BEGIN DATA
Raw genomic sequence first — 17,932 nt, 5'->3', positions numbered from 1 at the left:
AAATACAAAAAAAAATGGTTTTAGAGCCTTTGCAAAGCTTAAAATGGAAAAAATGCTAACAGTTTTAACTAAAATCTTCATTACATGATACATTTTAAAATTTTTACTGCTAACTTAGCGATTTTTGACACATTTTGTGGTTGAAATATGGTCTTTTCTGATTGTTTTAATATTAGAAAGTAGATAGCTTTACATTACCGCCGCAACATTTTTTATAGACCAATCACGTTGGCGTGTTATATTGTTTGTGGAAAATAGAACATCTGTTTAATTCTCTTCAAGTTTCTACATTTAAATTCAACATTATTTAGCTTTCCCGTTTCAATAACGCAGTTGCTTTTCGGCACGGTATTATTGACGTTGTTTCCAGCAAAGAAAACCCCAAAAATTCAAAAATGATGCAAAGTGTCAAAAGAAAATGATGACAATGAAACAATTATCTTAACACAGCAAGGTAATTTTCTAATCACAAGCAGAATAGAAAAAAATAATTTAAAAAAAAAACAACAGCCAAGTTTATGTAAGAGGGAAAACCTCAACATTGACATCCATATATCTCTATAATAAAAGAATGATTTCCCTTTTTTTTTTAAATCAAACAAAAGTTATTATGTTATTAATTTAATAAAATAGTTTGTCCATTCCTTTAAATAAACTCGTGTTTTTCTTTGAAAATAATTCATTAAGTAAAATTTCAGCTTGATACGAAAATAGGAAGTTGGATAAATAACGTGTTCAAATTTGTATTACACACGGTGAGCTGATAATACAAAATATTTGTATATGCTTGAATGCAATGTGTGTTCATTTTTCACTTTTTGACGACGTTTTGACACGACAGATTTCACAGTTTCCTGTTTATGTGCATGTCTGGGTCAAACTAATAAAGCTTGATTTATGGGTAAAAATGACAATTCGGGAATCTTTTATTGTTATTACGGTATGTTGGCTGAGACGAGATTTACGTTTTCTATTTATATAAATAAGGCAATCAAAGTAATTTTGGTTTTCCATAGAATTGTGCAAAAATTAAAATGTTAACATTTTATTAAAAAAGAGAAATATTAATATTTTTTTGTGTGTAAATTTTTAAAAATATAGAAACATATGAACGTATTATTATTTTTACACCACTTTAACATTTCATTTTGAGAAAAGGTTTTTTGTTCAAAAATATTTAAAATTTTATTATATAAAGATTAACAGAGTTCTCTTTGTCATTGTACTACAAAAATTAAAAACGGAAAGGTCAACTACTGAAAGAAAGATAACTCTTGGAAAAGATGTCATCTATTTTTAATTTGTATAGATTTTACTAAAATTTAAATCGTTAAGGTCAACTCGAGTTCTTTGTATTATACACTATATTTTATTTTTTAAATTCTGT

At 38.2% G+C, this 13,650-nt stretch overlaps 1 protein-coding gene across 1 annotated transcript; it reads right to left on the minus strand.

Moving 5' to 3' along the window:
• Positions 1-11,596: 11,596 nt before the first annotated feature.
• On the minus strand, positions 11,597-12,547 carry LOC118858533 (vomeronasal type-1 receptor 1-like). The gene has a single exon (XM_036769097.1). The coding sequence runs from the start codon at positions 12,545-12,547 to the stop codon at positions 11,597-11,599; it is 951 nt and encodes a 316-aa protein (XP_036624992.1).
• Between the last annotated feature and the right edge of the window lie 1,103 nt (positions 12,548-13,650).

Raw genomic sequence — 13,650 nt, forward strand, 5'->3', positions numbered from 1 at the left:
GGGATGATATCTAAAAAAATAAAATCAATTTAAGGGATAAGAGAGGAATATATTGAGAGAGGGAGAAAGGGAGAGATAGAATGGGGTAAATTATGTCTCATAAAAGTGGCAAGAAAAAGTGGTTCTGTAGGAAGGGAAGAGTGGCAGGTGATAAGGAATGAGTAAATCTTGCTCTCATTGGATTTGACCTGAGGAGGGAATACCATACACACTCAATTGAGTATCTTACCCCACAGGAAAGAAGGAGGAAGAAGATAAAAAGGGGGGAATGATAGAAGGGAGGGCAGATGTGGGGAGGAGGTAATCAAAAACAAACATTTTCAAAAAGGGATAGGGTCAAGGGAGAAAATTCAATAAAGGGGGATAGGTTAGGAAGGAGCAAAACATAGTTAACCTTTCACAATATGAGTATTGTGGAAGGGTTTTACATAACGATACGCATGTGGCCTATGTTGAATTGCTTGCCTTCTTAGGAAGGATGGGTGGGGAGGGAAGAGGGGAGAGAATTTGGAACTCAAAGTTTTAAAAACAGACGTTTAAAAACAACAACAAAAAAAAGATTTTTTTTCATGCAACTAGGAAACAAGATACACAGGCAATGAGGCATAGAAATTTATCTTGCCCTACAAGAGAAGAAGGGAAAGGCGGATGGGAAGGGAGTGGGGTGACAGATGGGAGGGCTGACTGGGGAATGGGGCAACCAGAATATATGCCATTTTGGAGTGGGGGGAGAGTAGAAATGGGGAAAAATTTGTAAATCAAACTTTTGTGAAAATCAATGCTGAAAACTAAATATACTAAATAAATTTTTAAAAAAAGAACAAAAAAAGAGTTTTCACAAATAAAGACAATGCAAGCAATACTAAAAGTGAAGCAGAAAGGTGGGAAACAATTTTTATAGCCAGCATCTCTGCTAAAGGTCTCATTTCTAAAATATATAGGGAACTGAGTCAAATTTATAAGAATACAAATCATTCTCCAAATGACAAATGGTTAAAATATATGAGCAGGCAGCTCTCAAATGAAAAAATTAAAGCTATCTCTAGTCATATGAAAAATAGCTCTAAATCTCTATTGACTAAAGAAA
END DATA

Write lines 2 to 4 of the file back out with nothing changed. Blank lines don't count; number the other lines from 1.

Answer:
AAATACAAAAAAAAATGGTTTTAGAGCCTTTGCAAAGCTTAAAATGGAAAAAATGCTAACAGTTTTAACTAAAATCTTCATTACATGATACATTTTAAAATTTTTACTGCTAACTTAGCGATTTTTGACACATTTTGTGGTTGAAATATGGTCTTTTCTGATTGTTTTAATATTAGAAAGTAGATAGCTTTACATTACCGCCGCAACATTTTTTATAGACCAATCACGTTGGCGTGTTATATTGTTTGTGGAAAATAGAACATCTGTTTAATTCTCTTCAAGTTTCTACATTTAAATTCAACATTATTTAGCTTTCCCGTTTCAATAACGCAGTTGCTTTTCGGCACGGTATTATTGACGTTGTTTCCAGCAAAGAAAACCCCAAAAATTCAAAAATGATGCAAAGTGTCAAAAGAAAATGATGACAATGAAACAATTATCTTAACACAGCAAGGTAATTTTCTAATCACAAGCAGAATAGAAAAAAATAATTTAAAAAAAAAACAACAGCCAAGTTTATGTAAGAGGGAAAACCTCAACATTGACATCCATATATCTCTATAATAAAAGAATGATTTCCCTTTTTTTTTTAAATCAAACAAAAGTTATTATGTTATTAATTTAATAAAATAGTTTGTCCATTCCTTTAAATAAACTCGTGTTTTTCTTTGAAAATAATTCATTAAGTAAAATTTCAGCTTGATACGAAAATAGGAAGTTGGATAAATAACGTGTTCAAATTTGTATTACACACGGTGAGCTGATAATACAAAATATTTGTATATGCTTGAATGCAATGTGTGTTCATTTTTCACTTTTTGACGACGTTTTGACACGACAGATTTCACAGTTTCCTGTTTATGTGCATGTCTGGGTCAAACTAATAAAGCTTGATTTATGGGTAAAAATGACAATTCGGGAATCTTTTATTGTTATTACGGTATGTTGGCTGAGACGAGATTTACGTTTTCTATTTATATAAATAAGGCAATCAAAGTAATTTTGGTTTTCCATAGAATTGTGCAAAAATTAAAATGTTAACATTTTATTAAAAAAGAGAAATATTAATATTTTTTTGTGTGTAAATTTTTAAAAATATAGAAACATATGAACGTATTATTATTTTTACACCACTTTAACATTTCATTTTGAGAAAAGGTTTTTTGTTCAAAAATATTTAAAATTTTATTATATAAAGATTAACAGAGTTCTCTTTGTCATTGTACTACAAAAATTAAAAACGGAAAGGTCAACTACTGAAAGAAAGATAACTCTTGGAAAAGATGTCATCTATTTTTAATTTGTATAGATTTTACTAAAATTTAAATCGTTAAGGTCAACTCGAGTTCTTTGTATTATACACTATATTTTATTTTTTAAATTCTGT

At 38.2% G+C, this 13,650-nt stretch overlaps 1 protein-coding gene across 1 annotated transcript; it reads right to left on the minus strand.

Moving 5' to 3' along the window: